SEOUL, April 20 (Korea Bizwire) – The South Korean government is considering establishing an institution tasked with inspecting applications for refugee status due to a steady rise in the number of people seeking asylum in the country, government officials said Thursday.
A long-running civil war in Syria and other disturbances have created a refugee crisis in the global community. The number of people who fled their own countries for political or religious reasons, the U.N. High Commissioner for Refugees said, has reached 65 million around the world.
In East Asia, only South Korea and Japan have policies on receiving refugees.
South Korea has seen the number of people applying for refugee status increase steadily. The number of asylum-seekers in the country rose to 5,711 in 2015 and 7,542 in 2016, a 17.8-fold increase from the 423 recorded in 2010, with 1,344 foreigners applying for refugee status in the first two months of this year.
The Ministry of Justice said it has commissioned a group of experts to study establishing and operating the envisioned body to systematically screen refugee applicants.
Under the current refugee law, the government decides whether to grant a foreigner refugee status after an inspector under the ministry holds an interview with the applicant.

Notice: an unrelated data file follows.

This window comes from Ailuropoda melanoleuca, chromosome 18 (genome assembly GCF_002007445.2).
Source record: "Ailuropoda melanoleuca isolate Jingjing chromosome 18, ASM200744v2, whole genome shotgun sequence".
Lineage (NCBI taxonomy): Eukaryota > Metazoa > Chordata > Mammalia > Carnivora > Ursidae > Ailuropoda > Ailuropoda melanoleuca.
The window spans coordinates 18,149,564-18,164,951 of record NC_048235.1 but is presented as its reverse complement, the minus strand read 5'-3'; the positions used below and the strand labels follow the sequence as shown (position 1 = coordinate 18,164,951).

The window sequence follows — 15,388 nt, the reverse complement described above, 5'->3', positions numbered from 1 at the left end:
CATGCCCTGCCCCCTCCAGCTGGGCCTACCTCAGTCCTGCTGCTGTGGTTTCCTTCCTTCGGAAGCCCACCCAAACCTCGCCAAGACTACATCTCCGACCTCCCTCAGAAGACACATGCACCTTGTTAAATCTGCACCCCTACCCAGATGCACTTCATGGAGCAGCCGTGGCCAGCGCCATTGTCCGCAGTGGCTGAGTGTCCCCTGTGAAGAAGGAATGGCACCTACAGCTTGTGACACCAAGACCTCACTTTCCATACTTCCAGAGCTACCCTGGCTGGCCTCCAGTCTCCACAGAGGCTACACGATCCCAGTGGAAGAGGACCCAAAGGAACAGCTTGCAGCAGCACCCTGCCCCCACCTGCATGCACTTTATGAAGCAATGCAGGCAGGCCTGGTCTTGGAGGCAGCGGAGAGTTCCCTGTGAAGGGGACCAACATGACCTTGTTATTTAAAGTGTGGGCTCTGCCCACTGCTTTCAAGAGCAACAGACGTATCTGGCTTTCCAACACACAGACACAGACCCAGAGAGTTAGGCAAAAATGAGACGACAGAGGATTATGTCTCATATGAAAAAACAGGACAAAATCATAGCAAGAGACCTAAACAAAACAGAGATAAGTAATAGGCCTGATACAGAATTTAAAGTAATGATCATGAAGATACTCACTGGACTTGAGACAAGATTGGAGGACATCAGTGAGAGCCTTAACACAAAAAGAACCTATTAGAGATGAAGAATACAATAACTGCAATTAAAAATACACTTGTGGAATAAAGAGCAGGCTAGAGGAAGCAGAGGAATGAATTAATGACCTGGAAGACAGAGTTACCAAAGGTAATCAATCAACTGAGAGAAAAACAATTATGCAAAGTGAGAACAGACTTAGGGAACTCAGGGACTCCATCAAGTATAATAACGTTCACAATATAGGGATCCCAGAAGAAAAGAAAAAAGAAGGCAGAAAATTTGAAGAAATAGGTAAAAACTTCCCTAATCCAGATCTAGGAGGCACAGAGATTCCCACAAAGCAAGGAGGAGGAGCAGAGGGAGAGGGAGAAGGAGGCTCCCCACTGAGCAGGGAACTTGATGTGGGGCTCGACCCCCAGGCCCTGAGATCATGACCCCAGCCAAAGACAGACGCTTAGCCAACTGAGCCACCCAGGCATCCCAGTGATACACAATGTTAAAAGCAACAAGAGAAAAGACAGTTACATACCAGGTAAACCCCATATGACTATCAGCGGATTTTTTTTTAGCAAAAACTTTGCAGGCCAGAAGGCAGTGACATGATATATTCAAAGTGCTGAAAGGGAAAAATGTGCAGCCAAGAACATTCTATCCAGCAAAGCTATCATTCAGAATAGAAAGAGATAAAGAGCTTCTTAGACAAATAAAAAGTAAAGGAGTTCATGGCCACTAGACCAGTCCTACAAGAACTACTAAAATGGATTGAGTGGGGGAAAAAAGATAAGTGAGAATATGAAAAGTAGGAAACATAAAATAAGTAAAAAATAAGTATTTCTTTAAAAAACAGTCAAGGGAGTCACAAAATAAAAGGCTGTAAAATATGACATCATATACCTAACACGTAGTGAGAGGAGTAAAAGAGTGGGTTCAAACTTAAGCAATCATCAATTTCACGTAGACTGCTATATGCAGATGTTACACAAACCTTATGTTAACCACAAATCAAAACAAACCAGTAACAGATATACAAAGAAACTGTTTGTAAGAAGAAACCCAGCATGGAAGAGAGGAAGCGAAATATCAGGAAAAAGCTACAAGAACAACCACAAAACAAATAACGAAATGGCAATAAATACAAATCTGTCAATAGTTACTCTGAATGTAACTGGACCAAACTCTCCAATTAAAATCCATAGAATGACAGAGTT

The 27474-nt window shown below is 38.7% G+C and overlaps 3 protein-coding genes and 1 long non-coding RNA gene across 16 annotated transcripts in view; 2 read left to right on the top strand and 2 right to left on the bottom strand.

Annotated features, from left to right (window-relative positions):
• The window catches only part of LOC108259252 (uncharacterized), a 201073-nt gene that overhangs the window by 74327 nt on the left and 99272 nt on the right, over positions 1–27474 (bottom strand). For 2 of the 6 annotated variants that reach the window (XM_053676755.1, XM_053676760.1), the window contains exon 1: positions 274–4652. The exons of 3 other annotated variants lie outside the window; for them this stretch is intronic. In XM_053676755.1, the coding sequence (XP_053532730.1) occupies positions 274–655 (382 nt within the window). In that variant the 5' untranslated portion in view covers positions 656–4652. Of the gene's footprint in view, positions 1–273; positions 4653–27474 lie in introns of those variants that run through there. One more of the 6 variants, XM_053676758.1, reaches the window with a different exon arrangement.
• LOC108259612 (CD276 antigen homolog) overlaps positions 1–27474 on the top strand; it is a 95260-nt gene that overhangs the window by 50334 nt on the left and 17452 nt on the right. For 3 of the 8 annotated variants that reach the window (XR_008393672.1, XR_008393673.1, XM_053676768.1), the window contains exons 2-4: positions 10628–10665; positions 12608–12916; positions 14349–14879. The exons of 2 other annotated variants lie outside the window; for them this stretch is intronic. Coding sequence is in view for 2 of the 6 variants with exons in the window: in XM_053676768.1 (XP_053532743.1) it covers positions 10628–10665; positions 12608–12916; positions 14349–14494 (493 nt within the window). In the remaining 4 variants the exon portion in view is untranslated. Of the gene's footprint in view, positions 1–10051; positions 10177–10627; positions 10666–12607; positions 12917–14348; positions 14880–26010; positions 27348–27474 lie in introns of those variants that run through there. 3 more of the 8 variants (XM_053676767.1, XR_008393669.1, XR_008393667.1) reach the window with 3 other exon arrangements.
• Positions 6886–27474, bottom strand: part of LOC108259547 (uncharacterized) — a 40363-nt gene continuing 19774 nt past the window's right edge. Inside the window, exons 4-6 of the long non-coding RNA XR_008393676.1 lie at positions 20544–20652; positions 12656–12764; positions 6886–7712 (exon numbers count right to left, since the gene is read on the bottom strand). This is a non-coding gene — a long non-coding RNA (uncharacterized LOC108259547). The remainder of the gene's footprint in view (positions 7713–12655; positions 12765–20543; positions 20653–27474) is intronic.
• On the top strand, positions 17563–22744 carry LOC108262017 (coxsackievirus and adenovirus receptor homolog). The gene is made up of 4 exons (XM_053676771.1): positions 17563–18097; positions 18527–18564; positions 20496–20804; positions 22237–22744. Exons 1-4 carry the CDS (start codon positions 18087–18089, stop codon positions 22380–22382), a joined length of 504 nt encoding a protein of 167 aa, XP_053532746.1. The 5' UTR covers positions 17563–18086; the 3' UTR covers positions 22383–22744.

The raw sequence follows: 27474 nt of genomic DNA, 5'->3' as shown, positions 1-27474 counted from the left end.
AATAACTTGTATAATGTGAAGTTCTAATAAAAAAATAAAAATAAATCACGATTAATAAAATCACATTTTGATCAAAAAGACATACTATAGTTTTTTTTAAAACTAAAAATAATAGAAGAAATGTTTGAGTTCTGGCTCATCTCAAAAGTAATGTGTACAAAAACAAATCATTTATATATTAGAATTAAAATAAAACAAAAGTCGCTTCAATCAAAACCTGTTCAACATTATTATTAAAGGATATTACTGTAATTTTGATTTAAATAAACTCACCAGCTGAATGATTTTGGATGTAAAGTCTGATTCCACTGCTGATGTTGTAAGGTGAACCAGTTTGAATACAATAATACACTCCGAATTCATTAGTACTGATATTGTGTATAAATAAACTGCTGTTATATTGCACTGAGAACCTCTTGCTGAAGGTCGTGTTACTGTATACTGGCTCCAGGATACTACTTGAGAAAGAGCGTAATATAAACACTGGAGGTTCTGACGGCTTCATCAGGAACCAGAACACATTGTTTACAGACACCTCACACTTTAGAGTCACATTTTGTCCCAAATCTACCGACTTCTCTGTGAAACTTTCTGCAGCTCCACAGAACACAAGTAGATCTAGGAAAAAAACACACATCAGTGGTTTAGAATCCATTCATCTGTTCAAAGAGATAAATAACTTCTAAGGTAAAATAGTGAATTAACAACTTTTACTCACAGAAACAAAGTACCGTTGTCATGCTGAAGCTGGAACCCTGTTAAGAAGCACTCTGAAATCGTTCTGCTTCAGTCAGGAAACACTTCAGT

If the applicant is rejected, he or she is able to lodge an objection against the decision and a 15-member refugee committee is convened to make a decision on whether the applicant should be granted permission to stay in the country.
But despite a sharp rise in the flow of asylum seekers in the country, the inspection of applications for refugee status has been delayed. A total of 24,126 foreigners have sought refugee status as of February this year from 1994, when the country started to receive such applications. Out of the total people, 6,915 applicants are still in the process of being screened.
There have been calls to create a system to tackle refugee applications specifically, so that the country could meet the increasing demand to take care of inspecting such applications at a time. About 70 to 80 percent of refugees denied refugee status after the first inspection have lodged an objection against it.
The ministry plans to come up with a final decision on the instructions for the body after examining processes in the United States, Australia, Canada and other countries, along with the commissioned study.